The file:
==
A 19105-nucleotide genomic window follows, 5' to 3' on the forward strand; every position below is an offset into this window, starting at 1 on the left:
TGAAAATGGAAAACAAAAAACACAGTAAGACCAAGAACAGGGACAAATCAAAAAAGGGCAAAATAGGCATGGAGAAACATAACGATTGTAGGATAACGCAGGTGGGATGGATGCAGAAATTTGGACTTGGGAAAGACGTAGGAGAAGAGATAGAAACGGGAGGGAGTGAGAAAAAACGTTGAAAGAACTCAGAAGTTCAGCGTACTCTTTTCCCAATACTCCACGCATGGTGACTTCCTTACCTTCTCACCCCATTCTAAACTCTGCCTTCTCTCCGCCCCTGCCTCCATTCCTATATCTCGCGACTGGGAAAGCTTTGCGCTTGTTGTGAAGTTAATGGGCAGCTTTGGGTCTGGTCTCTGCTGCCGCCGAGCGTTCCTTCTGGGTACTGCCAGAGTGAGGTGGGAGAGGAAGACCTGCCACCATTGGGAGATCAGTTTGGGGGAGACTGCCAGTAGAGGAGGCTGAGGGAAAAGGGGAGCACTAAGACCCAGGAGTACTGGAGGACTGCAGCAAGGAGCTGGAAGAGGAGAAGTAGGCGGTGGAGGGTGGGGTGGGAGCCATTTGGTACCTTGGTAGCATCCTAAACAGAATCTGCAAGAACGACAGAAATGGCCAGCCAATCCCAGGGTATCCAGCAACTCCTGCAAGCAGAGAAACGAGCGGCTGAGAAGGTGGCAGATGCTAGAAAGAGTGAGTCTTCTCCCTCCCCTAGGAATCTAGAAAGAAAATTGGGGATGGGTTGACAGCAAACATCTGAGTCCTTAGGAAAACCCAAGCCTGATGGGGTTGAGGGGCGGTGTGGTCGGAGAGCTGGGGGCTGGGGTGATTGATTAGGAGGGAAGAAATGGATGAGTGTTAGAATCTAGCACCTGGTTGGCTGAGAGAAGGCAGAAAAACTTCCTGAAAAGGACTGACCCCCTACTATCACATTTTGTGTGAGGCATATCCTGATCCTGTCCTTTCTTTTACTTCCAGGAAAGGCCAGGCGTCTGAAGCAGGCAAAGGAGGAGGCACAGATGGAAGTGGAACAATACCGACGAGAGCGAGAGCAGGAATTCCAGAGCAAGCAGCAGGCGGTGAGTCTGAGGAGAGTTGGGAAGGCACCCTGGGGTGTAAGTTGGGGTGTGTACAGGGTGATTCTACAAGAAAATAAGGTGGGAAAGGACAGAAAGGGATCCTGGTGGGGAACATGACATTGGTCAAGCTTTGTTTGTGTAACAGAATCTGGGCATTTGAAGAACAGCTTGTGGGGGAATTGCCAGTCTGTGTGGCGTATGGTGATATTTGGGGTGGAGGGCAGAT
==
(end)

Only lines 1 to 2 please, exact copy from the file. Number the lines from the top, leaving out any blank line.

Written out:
A 19105-nucleotide genomic window follows, 5' to 3' on the forward strand; every position below is an offset into this window, starting at 1 on the left:
TGAAAATGGAAAACAAAAAACACAGTAAGACCAAGAACAGGGACAAATCAAAAAAGGGCAAAATAGGCATGGAGAAACATAACGATTGTAGGATAACGCAGGTGGGATGGATGCAGAAATTTGGACTTGGGAAAGACGTAGGAGAAGAGATAGAAACGGGAGGGAGTGAGAAAAAACGTTGAAAGAACTCAGAAGTTCAGCGTACTCTTTTCCCAATACTCCACGCATGGTGACTTCCTTACCTTCTCACCCCATTCTAAACTCTGCCTTCTCTCCGCCCCTGCCTCCATTCCTATATCTCGCGACTGGGAAAGCTTTGCGCTTGTTGTGAAGTTAATGGGCAGCTTTGGGTCTGGTCTCTGCTGCCGCCGAGCGTTCCTTCTGGGTACTGCCAGAGTGAGGTGGGAGAGGAAGACCTGCCACCATTGGGAGATCAGTTTGGGGGAGACTGCCAGTAGAGGAGGCTGAGGGAAAAGGGGAGCACTAAGACCCAGGAGTACTGGAGGACTGCAGCAAGGAGCTGGAAGAGGAGAAGTAGGCGGTGGAGGGTGGGGTGGGAGCCATTTGGTACCTTGGTAGCATCCTAAACAGAATCTGCAAGAACGACAGAAATGGCCAGCCAATCCCAGGGTATCCAGCAACTCCTGCAAGCAGAGAAACGAGCGGCTGAGAAGGTGGCAGATGCTAGAAAGAGTGAGTCTTCTCCCTCCCCTAGGAATCTAGAAAGAAAATTGGGGATGGGTTGACAGCAAACATCTGAGTCCTTAGGAAAACCCAAGCCTGATGGGGTTGAGGGGCGGTGTGGTCGGAGAGCTGGGGGCTGGGGTGATTGATTAGGAGGGAAGAAATGGATGAGTGTTAGAATCTAGCACCTGGTTGGCTGAGAGAAGGCAGAAAAACTTCCTGAAAAGGACTGACCCCCTACTATCACATTTTGTGTGAGGCATATCCTGATCCTGTCCTTTCTTTTACTTCCAGGAAAGGCCAGGCGTCTGAAGCAGGCAAAGGAGGAGGCACAGATGGAAGTGGAACAATACCGACGAGAGCGAGAGCAGGAATTCCAGAGCAAGCAGCAGGCGGTGAGTCTGAGGAGAGTTGGGAAGGCACCCTGGGGTGTAAGTTGGGGTGTGTACAGGGTGATTCTACAAGAAAATAAGGTGGGAAAGGACAGAAAGGGATCCTGGTGGGGAACATGACATTGGTCAAGCTTTGTTTGTGTAACAGAATCTGGGCATTTGAAGAACAGCTTGTGGGGGAATTGCCAGTCTGTGTGGCGTATGGTGATATTTGGGGTGGAGGGCAGAT